Italy's finance minister Grilli optimistic on EU economy
Italy's finance minister has insisted there is a "rising degree of confidence" in the EU economy, but has warned that "we are not yet over the crisis".
Giving evidence to the Economic and Monetary Affairs Committee on 21 January 2013, Vittorio Grilli said he expected to see a "positive turning point" for the economy in the second half of 2013.
The session was the latest in a series of "economic dialogues" with finance ministers of eurozone countries, to discuss measures being taken to promote economic growth.
Italy has the third biggest economy in the eurozone, and the country's technocratic prime minister, Mario Monti, recently announced his resignation, after successfully steering an austerity budget through parliament.
Mr Grilli said he expected Italy to produce a balanced budget at some point during 2013, and that the government was undertaking a number of reforms in the labour market and the pensions sector to try to boost the country's economy.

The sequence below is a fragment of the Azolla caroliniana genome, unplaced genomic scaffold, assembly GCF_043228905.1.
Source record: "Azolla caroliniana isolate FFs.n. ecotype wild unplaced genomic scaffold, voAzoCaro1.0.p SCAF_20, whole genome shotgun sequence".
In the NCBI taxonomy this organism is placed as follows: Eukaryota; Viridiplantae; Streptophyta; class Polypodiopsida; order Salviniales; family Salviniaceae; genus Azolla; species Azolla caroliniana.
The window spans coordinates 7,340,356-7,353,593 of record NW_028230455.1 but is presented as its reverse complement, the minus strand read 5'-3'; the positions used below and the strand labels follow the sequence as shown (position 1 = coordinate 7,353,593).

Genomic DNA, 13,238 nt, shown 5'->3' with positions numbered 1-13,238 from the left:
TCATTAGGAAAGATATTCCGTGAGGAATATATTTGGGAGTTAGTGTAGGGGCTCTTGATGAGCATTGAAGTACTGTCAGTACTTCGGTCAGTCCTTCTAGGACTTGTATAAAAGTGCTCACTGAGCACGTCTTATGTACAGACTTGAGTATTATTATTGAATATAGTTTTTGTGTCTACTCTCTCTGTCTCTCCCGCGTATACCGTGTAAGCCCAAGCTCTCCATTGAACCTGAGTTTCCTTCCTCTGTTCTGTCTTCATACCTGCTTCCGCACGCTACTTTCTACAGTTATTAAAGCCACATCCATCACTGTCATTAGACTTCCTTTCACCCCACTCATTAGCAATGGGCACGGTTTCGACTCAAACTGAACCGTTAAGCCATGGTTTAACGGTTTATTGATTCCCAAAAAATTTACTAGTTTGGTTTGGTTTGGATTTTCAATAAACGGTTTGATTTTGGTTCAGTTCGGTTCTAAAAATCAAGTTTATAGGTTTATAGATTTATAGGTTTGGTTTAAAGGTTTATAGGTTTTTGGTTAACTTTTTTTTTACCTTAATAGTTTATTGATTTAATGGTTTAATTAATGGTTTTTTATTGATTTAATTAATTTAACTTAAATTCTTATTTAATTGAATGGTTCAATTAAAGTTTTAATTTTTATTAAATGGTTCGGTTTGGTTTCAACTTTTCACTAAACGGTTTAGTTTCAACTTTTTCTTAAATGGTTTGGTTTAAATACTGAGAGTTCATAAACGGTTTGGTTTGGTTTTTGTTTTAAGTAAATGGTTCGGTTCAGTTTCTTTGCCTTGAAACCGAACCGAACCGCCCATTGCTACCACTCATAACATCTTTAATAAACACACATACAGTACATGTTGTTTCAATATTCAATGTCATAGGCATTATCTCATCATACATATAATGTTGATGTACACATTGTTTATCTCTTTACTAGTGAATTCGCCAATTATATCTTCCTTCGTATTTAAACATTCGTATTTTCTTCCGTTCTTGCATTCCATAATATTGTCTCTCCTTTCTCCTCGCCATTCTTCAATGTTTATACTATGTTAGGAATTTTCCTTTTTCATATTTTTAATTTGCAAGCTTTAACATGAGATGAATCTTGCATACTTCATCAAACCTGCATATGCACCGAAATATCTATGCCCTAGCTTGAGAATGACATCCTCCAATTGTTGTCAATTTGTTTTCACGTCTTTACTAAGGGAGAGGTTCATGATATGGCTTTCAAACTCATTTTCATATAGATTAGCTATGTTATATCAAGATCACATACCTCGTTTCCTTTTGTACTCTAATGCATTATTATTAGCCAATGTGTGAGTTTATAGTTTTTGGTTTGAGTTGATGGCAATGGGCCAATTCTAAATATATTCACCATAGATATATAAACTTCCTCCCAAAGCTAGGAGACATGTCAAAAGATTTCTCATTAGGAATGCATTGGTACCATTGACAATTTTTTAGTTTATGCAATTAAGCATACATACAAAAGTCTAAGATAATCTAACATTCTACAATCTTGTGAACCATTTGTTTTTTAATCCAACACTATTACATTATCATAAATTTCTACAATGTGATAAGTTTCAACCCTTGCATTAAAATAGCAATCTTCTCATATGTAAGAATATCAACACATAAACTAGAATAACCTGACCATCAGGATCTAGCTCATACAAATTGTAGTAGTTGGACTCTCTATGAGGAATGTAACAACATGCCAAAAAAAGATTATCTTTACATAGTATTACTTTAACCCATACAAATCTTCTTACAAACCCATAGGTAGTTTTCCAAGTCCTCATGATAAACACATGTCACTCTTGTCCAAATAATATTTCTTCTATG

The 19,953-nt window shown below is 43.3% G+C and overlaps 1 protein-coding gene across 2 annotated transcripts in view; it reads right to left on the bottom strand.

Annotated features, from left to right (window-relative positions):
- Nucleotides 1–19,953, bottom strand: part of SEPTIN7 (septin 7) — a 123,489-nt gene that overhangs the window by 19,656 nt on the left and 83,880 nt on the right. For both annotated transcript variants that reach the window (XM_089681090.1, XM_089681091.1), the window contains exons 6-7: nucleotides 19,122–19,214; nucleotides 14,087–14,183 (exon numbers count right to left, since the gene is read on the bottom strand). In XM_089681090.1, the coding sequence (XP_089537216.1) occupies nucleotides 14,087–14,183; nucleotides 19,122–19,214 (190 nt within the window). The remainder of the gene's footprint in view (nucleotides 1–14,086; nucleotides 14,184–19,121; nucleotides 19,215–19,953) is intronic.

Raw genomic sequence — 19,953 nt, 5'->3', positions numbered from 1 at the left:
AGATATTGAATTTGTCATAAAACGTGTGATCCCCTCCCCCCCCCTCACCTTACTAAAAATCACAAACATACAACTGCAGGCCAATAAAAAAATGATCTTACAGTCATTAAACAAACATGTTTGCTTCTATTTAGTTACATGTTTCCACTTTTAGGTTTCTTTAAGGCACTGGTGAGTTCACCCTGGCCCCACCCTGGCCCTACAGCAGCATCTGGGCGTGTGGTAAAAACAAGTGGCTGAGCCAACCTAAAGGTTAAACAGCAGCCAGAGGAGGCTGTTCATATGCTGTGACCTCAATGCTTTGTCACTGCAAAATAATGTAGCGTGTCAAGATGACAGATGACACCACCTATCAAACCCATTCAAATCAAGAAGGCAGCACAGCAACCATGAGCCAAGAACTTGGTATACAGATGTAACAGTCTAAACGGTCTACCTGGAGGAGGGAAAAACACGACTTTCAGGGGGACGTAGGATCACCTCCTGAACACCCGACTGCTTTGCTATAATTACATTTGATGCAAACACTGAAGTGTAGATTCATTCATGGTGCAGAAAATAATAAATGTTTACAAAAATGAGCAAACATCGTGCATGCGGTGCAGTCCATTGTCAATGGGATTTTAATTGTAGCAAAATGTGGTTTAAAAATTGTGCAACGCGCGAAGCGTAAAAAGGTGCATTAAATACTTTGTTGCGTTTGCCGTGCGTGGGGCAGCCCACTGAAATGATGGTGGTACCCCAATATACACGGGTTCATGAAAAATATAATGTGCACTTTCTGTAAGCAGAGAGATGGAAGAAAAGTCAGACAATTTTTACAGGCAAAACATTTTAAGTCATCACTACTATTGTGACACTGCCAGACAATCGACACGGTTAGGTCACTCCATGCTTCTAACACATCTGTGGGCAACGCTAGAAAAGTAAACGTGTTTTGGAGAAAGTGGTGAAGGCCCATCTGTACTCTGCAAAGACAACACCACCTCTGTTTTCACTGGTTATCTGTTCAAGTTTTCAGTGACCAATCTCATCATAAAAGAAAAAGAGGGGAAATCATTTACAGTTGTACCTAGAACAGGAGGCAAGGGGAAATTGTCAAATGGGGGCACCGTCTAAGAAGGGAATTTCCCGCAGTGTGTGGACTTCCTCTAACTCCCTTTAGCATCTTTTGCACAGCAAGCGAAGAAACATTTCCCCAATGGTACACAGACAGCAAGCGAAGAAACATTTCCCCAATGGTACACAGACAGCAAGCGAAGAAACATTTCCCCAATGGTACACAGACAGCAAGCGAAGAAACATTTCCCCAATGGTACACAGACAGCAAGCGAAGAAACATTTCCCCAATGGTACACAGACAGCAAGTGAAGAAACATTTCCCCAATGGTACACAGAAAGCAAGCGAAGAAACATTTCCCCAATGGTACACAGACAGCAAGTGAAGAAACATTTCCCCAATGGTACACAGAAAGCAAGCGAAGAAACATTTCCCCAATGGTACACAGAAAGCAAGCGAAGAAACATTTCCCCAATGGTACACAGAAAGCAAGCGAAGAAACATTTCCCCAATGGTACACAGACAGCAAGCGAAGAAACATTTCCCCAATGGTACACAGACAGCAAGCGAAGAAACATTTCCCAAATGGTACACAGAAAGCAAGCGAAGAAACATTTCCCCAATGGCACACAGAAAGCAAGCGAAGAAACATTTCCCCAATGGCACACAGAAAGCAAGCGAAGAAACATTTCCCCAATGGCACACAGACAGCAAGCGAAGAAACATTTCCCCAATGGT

However he admitted the Italian economy was still only on course to grow by 1% by next year.
The country's economy has been particularly badly hit by the eurozone debt crisis, with public debt hitting a peak of 116% of GDP in 2010, according to EU statistics body, Eurostat.
At the end of 2011, the country's bond-yield, which is the interest rate of bonds issued by a sovereign state, reached a euro-era record of 7.48%, leading to the departure of Silvio Berlusconi.
Fresh elections are due to take place in February, and former prime minister, Silvio Berlusconi, is expected to stand again.
The Monti government has attempted to pass reforms, including implementing a series of spending cuts of €26bn over three years to tackle the deficit.
But many of the proposals have been watered down or stalled as they have gone through parliament.
The next finance minister to appear before the committee will be the Irish finance minister Michael Noonan, on 22 January 2013.